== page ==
ATHENS — The day started with Jim Donnan’s former business partner taking the stand and evading questions. It wrapped up with two of Donnan’s former Georgia football players describing their financial losses after investing with their former head coach.
Donnan, the Bulldogs’ head coach from 1996-2000, is on trial on 41 counts related to mail fraud, wire fraud and conspiracy, as part of what the federal government says was an $81 million Ponzi scheme.
Thursday, the court heard from Gregory Crabtree, who has pleaded guilty to one count of conspiracy and faces up to five years in prison. While there are many big names on the witness list — including two who testified later in the day — perhaps the key one is Crabtree.
Wearing a yellow sweater and speaking softly, Crabtree took the stand after a couple days of his character being pummeled by previous witnesses. A little more than an hour before Crabtree took the stand, Jim Burritt, the former chief restructuring officer for GLC, admitted he once described Crabtree as “a pathological liar.” Former ESPN executive Daniel Shoemaker testified Wednesday that Crabtree had taken his money for a plan to buy and re-sell Christmas toys but never bought the toys.
But prosecutors tried to use Crabtree’s testimony to show that Donnan was intimately involved in GLC, rather than just a well-meaning investor who was duped, as the former coach’s lawyers say.
Crabtree testified that while GLC was in business, he and Donnan spoke “every day.” Then prosecutor G.F. “Pete” Peterman asked how often Donnan visited their stores, which contained the liquidated merchandise that GLC was supposed to sell.
“Every few months,” Crabtree said.
Crabtree said the business “took a downturn” in late 2009, and investor money was “coming in quicker than I could move the merchandise.” Crabtree claimed he then suggested slowing down the investor rates and told Donnan he was having trouble moving the merchandise.
Crabtree was asked whether Donnan knew what was going on with the accounts.
“Yes, I told him,” Crabtree said.
At one point during Crabtree’s testimony, Donnan closed his eyes and shook his head.
Crabtree has admitted that he was paying off investors by taking in new investors. Peterman asked Crabtree if knew what that was.
“I do now,” he answered.
And what is that, the prosecutor asked?
“A Ponzi scheme,” Crabtree said.
Later, a handwritten letter by Donnan was introduced into evidence by the prosecution. Donnan drafted it, and Crabtree signed it in November 2010. The gist of it was that Donnan did not know what Crabtree had been doing. Crabtree testified that Donnan told him the letter was “to help me save face with my friends.”
When cross-examination began, Jerry Froelich, one of Donnan’s lawyers, tried to go after his credibility, pointing to his numerous bank accounts, his actions running GLC and spending its money, some of it on personal items.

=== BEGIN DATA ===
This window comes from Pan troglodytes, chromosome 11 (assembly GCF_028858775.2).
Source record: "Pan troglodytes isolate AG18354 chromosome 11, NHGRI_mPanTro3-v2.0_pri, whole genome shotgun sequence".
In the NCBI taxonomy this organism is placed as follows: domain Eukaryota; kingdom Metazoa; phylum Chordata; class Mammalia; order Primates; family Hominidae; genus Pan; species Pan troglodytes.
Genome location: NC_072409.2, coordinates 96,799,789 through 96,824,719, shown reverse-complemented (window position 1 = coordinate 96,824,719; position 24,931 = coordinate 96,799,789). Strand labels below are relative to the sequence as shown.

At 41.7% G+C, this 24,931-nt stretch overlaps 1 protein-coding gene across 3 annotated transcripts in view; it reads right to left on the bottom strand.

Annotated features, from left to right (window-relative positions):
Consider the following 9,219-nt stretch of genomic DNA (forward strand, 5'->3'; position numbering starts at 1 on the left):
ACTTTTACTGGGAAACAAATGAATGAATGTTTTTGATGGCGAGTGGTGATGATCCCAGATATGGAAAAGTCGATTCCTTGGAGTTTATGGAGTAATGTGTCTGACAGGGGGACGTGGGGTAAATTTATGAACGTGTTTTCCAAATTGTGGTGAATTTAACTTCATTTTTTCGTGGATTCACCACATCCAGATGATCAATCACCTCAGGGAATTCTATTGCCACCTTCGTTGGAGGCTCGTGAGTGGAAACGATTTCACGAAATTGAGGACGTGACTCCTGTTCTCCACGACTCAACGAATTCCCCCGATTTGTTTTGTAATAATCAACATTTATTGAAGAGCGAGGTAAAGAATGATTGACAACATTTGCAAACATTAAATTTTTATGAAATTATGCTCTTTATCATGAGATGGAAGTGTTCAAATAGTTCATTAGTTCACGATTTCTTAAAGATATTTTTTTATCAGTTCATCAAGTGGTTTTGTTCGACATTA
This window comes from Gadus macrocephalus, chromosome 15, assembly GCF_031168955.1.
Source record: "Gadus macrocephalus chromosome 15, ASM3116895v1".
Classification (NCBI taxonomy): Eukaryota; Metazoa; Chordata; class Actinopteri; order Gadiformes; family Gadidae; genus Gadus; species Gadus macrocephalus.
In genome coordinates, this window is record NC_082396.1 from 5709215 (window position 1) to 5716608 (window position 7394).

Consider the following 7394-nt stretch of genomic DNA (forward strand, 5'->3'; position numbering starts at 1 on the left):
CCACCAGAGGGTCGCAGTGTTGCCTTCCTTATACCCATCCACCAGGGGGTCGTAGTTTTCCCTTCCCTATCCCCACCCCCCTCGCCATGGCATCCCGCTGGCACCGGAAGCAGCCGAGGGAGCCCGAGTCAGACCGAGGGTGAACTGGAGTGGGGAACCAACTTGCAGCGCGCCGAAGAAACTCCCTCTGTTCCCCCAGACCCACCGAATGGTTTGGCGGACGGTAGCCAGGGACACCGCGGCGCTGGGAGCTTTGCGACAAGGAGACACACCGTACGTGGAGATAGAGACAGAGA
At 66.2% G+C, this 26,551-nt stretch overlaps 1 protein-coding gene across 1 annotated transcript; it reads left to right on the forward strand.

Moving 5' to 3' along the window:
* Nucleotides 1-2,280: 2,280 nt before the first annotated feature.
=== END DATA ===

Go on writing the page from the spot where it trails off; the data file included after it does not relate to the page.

Froelich produced a document that it claimed showed Crabtree in October 2010 projecting a $31 million profit for the previous year. Crabtree appeared confused and said he wasn’t sure about the document and didn’t know where it came from. Later, Crabtree denied preparing a profit projection that Froelich said was from Crabtree.
But Crabtree didn’t have much to say, often answering that he didn’t remember, and Froelich ended up doing most of the talking. Donnan’s attorney hammered away at all the money Crabtree told investors he could make on selling liquidated merchandise.
Earlier in the day, Burritt said he found documents in Crabtree’s desk that he said were from Donnan. Burritt called the day they found those documents “to be an important day.”
“I realized that at that point in time that Mr. Donnan had had greater involvement than I had anticipated before that,” Burritt said.
The prosecution eventually moved on to trying to show the impact of the situation, calling former Georgia and NFL players Jonas Jennings and Kendrell Bell. Jennings told the court he saw Donnan as a father figure, calling him after he retired from the NFL in 2009 to talk about possibly going into coaching.
“He just told me that he had a better opportunity that would put me on Easy Street,” Jennings said.
Jennings invested $500,000 in February 2010, then eight months later $300,000 more at Donnan’s urging.
“All I heard was ‘guaranteed’ coming from a guy I knew well,” Jennings said.
At first he received some payouts, but then they stopped coming and Jennings contacted his coach.
Bell lost a total investment of $1 million, although he recouped about half of it through legal proceedings. Bell said he saw Donnan as a coach “who looked out for the players.” When his financial adviser told him Donnan had an investment opportunity for him, he signed on, and Donnan implied it was a no-risk situation and would personally refund any lost money, Bell told the court.
But in late 2010, Donnan called Bell and said things were falling apart.
Note: Information from the Associated Press was used in this report.